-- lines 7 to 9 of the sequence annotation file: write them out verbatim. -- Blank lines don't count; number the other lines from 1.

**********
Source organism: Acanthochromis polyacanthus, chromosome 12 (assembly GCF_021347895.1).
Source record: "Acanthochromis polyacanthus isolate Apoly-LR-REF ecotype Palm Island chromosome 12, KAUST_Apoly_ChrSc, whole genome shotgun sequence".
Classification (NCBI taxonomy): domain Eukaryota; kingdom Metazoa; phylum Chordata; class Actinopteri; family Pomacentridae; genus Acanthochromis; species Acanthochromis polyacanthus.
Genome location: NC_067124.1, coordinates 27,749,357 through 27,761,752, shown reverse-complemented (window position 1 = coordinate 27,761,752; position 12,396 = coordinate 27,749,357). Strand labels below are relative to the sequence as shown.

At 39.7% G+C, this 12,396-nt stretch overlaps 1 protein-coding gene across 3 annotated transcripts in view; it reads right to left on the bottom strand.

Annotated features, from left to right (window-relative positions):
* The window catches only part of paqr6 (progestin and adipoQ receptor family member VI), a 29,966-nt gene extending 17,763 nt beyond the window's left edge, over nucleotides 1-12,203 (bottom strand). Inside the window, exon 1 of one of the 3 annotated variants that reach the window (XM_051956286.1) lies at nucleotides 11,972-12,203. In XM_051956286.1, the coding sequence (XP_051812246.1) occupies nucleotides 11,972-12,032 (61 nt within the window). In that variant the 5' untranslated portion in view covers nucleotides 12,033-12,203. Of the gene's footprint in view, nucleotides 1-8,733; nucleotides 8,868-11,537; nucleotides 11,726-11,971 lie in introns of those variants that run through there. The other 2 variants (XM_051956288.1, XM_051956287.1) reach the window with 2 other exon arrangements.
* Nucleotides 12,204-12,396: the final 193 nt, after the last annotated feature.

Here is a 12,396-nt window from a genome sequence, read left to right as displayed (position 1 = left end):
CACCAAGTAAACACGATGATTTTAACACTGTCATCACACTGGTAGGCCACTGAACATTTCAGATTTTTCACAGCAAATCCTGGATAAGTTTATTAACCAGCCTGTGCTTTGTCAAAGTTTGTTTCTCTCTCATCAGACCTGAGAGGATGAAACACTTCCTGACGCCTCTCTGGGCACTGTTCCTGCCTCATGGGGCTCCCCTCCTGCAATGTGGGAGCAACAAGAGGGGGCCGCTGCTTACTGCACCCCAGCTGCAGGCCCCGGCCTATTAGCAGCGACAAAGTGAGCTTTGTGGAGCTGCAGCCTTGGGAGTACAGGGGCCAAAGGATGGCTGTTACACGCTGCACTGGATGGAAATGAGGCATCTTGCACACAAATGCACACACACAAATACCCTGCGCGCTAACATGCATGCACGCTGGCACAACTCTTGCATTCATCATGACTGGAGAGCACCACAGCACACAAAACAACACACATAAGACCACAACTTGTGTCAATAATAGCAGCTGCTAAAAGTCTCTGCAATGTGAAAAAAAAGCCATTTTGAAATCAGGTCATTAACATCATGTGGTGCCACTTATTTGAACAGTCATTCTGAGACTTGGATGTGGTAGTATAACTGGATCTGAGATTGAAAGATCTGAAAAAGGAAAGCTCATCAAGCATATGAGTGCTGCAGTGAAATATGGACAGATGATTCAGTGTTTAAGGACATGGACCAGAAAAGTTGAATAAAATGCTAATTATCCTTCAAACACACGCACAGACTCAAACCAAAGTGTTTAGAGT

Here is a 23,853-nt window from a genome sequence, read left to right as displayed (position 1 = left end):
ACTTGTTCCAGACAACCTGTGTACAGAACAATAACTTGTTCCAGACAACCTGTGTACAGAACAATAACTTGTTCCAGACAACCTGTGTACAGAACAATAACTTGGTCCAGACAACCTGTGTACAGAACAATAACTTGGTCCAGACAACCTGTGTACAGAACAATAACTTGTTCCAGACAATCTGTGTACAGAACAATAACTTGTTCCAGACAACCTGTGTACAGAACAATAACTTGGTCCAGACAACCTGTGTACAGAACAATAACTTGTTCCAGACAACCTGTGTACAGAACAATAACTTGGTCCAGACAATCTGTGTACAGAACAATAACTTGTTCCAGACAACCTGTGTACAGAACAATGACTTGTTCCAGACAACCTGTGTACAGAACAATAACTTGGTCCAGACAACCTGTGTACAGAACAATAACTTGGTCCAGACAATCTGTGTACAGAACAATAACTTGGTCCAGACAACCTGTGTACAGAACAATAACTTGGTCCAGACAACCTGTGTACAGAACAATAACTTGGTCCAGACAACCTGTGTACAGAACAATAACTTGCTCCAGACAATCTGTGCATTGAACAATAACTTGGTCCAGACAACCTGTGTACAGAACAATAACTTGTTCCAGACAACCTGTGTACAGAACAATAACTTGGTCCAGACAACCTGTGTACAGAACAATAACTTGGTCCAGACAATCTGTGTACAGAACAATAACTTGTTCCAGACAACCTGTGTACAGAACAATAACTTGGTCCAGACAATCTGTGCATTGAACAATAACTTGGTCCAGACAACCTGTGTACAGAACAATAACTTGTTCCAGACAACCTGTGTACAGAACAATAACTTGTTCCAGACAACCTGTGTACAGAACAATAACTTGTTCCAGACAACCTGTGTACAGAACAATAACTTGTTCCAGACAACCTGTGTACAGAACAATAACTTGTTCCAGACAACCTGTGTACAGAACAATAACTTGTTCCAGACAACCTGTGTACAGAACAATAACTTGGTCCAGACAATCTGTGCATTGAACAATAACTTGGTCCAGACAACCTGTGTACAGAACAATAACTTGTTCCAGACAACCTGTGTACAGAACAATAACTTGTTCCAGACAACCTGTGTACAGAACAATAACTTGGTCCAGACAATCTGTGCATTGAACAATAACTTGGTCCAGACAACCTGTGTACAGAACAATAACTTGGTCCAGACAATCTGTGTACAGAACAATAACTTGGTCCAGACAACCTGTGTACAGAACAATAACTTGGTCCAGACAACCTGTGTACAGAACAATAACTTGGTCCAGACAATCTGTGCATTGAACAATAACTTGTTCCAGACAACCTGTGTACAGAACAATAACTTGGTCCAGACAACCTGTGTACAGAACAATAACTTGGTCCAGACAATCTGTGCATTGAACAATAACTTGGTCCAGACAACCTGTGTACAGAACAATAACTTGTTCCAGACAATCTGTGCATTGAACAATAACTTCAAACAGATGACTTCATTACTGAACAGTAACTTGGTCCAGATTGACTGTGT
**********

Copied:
* The window catches only part of paqr6 (progestin and adipoQ receptor family member VI), a 29,966-nt gene extending 17,763 nt beyond the window's left edge, over nucleotides 1-12,203 (bottom strand). Inside the window, exon 1 of one of the 3 annotated variants that reach the window (XM_051956286.1) lies at nucleotides 11,972-12,203. In XM_051956286.1, the coding sequence (XP_051812246.1) occupies nucleotides 11,972-12,032 (61 nt within the window). In that variant the 5' untranslated portion in view covers nucleotides 12,033-12,203. Of the gene's footprint in view, nucleotides 1-8,733; nucleotides 8,868-11,537; nucleotides 11,726-11,971 lie in introns of those variants that run through there. The other 2 variants (XM_051956288.1, XM_051956287.1) reach the window with 2 other exon arrangements.
* Nucleotides 12,204-12,396: the final 193 nt, after the last annotated feature.

Here is a 12,396-nt window from a genome sequence, read left to right as displayed (position 1 = left end):